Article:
Conservation agriculture news
Members of Conservation Agriculture Systems Innovation center participated in four national conferences in January and February, 2014. Following are summaries of the events and take-home messages most relevant to improving California farming systems.
Jan. 22, 2014
CASI member Jesse Sanchez of Sano Farms in Firebaugh, Calif., interacted with about 100 vegetable farmers in New York as part of the 2014 Empire State Producers Expo in Syracuse. Jesse was invited to travel to this event, but due to the snow storm that hit the region the day before the conference, he was obliged to conduct his discussion on reduced tillage tomatoes and cover crops in California via SKYPE. According to Carol McNeil, the Cornell University organizer of the event, Jesse's involvement in this session was much appreciated by the New York audience. Congratulations to Jesse Sanchez on this very nice honor!
18th Annual Winter Conference of No-till on the Plains and 2014 AIM (Agriculture's Innovative Minds) Symposium
Back to the Basics – Managing Water and Nutrients
Jan. 28-30, 2014
CASI chair Jeff Mitchell participated in the 18th Annual Winter Conference of No-till on the Plains and 2014 AIM (Agriculture's Innovative Minds) Symposium, which brought together more than 1,400 farmers from states stretching from Colorado in the West to Ohio in the East. No-till on the Plains, Inc. is a 501.c3 non-profit educational organization that works to educate farmers and others on the benefits of continuous no-till farming and other practices that lead to profitable and regenerative farming operations. The association prides itself as a top-notch farmer-to-farmer exchange for practical, reliable information. The learning opportunities afforded by the conference were unparalleled in their effectiveness and quality. Innovative no-till farmers, researchers and leaders from around the U.S. and Canada were on the program. CASI received several quite gracious offers from participating farmers. I heartily encourage CASI members to consider taking part in the annual winter conferences of No-till on the Plains in coming years. For more information, see the conference website at http://www.notill.org.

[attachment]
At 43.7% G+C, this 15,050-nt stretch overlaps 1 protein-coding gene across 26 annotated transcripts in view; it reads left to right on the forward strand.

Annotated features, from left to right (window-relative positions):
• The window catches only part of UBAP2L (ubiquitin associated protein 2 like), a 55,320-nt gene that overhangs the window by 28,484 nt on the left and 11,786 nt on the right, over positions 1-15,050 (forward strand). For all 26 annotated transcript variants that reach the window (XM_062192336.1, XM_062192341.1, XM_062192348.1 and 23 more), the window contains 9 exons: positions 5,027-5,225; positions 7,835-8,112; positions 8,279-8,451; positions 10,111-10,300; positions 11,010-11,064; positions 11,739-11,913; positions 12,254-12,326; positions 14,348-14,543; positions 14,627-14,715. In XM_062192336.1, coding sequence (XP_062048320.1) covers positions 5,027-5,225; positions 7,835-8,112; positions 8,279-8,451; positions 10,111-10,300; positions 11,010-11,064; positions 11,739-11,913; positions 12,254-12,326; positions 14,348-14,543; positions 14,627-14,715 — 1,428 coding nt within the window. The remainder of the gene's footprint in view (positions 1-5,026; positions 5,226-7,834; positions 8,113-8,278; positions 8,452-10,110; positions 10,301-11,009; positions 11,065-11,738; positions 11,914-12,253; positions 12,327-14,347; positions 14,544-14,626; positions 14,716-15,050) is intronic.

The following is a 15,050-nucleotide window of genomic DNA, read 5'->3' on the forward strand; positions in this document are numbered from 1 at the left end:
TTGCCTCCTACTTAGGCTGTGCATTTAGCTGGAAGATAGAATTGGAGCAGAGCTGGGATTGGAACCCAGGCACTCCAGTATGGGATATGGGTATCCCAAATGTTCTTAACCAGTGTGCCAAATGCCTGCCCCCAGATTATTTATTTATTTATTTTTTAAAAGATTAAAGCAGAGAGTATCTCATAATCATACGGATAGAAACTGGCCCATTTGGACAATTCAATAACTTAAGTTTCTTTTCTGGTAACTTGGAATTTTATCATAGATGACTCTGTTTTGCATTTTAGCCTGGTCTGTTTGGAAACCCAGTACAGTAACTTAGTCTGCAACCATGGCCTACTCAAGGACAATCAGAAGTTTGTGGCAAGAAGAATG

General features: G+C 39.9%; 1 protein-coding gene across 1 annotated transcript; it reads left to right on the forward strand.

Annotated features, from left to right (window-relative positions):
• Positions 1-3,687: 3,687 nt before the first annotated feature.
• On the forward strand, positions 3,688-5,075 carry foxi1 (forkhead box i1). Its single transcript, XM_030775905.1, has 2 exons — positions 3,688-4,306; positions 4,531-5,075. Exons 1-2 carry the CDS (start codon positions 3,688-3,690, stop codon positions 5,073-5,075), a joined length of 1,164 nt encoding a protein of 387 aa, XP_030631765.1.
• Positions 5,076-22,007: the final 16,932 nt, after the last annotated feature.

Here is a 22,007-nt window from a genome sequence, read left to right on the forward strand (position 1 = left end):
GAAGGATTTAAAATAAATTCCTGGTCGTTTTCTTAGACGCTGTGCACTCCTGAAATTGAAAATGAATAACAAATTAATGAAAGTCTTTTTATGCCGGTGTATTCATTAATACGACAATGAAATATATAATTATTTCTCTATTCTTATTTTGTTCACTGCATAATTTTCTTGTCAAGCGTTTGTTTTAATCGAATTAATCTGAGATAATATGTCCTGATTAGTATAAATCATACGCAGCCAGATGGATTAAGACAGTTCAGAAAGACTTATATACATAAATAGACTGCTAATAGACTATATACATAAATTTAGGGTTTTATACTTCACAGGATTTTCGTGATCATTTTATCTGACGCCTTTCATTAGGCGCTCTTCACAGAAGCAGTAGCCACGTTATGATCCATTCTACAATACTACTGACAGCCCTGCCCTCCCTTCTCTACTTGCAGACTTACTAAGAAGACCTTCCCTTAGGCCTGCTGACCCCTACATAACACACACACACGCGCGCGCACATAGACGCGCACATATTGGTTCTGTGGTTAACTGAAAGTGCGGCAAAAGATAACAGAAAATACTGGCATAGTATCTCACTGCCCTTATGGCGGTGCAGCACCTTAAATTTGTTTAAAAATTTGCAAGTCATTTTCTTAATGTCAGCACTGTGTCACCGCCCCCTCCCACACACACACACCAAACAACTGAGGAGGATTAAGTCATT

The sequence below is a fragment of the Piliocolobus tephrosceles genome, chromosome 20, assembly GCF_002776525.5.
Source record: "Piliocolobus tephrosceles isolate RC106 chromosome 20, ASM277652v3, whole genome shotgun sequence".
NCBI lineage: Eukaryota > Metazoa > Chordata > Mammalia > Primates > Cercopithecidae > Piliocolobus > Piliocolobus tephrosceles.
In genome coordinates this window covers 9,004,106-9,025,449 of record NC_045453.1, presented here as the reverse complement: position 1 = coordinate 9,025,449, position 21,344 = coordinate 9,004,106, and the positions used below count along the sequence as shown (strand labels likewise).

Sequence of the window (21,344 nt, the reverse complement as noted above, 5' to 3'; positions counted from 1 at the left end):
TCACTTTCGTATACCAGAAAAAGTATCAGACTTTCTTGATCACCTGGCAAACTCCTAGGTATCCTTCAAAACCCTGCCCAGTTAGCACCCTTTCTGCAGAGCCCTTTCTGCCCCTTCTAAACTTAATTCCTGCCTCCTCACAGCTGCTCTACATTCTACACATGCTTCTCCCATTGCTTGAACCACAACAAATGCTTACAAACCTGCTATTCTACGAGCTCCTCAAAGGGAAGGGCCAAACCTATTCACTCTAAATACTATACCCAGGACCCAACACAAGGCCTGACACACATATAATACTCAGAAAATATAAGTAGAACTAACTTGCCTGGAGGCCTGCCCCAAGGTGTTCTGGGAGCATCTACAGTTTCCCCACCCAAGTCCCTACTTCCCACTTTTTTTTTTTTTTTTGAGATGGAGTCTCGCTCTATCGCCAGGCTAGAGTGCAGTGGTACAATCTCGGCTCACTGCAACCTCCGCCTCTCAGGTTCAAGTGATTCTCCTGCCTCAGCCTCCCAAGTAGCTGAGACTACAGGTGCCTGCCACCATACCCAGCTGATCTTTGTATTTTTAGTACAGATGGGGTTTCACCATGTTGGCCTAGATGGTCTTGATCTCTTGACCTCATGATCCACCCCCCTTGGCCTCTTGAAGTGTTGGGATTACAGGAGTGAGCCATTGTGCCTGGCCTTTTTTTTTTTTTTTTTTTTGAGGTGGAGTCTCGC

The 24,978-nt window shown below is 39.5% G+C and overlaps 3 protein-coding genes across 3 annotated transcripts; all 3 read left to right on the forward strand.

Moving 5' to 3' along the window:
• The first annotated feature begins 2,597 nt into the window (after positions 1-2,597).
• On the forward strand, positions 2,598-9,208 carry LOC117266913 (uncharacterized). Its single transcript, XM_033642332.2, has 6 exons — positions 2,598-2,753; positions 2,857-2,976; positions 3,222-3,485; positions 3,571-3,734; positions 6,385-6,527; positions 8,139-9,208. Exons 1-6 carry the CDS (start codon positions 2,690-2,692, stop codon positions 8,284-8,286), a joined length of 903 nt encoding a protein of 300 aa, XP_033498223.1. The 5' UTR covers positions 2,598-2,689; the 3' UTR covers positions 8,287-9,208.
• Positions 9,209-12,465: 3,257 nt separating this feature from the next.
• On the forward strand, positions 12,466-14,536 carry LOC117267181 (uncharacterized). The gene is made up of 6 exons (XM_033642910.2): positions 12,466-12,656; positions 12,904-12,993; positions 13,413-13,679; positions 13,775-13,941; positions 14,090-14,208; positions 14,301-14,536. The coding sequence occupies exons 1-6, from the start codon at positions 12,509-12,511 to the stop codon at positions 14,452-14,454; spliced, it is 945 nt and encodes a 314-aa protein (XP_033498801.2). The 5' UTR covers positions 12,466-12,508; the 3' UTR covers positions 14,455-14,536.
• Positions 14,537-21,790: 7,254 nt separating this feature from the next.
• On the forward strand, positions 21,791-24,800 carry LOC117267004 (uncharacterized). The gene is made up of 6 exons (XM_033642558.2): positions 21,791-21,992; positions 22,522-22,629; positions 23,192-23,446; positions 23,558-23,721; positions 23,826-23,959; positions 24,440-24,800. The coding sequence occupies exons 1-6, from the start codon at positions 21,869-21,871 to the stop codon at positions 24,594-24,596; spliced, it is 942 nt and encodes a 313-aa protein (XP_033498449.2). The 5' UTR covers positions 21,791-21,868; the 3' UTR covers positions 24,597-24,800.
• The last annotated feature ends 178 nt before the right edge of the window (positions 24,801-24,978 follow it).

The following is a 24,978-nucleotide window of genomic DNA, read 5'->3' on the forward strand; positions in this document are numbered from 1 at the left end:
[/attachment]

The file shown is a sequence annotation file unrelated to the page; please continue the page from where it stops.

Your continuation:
High Residue Farming Systems in the Irrigated West Conference
Salt Lake City, Utah
February 6-7, 2014
CASI members Michael Crowell, a dairy farmer in Turlock; Dennis Chessman, USDA Natural Resource Conservation Services state agronomist for California; and Jeff Mitchell of UC Davis, were invited to participate in a meeting in early February in Salt Lake City, Utah, on high-residue farming systems. The event included groups of farmers, NRCS conservationists and university representatives from Washington, Oregon, Utah, Idaho, Arizona, New Mexico and California. There was a lively exchange of information on high-residue farming activities used throughout the irrigated western states. Presentations were made by farmers, NRCS and university teams for each state. Joint planning discussions on how to do more to increase education about innovative farming systems were also held. In addition, Marilyn Lockhart of Montana State University gave a seminar on adult learning strategies. Our three CASI representatives at this event will now be working to set up a network of farm demonstration evaluations on high-residue farming systems in California.
National Cover Crops and Soil Health Conference
February 18-19, 2014